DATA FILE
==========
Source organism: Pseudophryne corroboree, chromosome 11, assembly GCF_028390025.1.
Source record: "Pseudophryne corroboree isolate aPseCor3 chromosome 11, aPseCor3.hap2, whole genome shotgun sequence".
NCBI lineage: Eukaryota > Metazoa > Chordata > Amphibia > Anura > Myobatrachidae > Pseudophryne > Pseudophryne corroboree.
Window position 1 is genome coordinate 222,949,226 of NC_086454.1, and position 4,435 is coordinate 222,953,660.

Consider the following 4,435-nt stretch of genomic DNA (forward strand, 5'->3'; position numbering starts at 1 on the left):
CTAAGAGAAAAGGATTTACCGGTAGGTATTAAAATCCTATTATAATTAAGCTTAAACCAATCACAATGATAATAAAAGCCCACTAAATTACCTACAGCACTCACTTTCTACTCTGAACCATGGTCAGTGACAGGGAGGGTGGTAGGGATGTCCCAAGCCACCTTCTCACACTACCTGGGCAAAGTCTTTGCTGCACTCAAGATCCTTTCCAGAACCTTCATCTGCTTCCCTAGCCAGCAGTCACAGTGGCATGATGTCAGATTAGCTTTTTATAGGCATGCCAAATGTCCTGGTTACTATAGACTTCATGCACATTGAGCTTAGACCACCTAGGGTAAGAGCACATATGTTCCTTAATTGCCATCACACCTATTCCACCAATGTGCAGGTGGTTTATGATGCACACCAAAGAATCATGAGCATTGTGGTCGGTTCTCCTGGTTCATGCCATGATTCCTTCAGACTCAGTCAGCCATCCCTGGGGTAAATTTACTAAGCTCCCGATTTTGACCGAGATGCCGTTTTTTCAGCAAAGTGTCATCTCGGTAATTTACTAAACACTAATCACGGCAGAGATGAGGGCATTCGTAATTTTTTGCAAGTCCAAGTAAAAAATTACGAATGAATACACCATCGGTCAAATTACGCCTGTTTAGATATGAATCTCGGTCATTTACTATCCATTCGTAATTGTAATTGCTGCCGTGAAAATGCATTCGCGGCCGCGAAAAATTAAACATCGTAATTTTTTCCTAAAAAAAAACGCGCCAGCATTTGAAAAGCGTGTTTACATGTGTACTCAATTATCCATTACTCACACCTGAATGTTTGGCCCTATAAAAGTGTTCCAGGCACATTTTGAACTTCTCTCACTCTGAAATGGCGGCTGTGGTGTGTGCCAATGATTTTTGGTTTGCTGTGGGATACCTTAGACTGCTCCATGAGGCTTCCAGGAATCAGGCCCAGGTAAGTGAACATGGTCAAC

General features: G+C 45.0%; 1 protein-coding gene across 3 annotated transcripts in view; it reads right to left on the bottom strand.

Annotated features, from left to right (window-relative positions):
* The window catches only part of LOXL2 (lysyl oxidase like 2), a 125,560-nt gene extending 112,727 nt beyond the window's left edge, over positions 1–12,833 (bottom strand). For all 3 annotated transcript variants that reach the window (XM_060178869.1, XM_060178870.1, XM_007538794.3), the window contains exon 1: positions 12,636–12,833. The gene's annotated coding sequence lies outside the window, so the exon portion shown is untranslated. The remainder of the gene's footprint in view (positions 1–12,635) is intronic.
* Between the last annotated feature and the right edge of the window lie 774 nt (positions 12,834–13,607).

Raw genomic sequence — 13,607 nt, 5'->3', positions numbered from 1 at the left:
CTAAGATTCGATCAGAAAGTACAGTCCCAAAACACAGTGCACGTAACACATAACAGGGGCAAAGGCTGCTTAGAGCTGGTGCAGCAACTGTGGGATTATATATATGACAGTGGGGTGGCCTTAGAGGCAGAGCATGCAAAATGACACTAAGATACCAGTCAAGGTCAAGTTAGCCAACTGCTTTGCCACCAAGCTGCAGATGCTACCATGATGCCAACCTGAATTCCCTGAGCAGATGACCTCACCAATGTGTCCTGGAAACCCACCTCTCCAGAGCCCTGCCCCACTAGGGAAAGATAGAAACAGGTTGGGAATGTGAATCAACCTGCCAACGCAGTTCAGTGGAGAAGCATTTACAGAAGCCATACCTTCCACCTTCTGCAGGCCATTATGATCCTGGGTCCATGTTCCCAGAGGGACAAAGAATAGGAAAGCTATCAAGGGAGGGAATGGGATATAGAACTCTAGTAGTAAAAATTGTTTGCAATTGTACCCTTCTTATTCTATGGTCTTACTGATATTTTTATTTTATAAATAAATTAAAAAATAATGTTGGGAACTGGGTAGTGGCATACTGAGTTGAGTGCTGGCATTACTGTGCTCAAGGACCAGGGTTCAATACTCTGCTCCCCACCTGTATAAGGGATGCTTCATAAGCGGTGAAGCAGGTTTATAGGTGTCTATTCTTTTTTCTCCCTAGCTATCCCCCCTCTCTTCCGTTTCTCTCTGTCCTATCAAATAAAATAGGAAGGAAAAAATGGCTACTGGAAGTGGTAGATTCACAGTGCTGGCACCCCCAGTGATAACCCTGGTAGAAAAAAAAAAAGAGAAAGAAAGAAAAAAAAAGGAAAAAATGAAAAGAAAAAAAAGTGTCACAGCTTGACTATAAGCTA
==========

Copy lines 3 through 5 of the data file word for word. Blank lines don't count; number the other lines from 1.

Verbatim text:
NCBI lineage: Eukaryota > Metazoa > Chordata > Amphibia > Anura > Myobatrachidae > Pseudophryne > Pseudophryne corroboree.
Window position 1 is genome coordinate 222,949,226 of NC_086454.1, and position 4,435 is coordinate 222,953,660.

Consider the following 4,435-nt stretch of genomic DNA (forward strand, 5'->3'; position numbering starts at 1 on the left):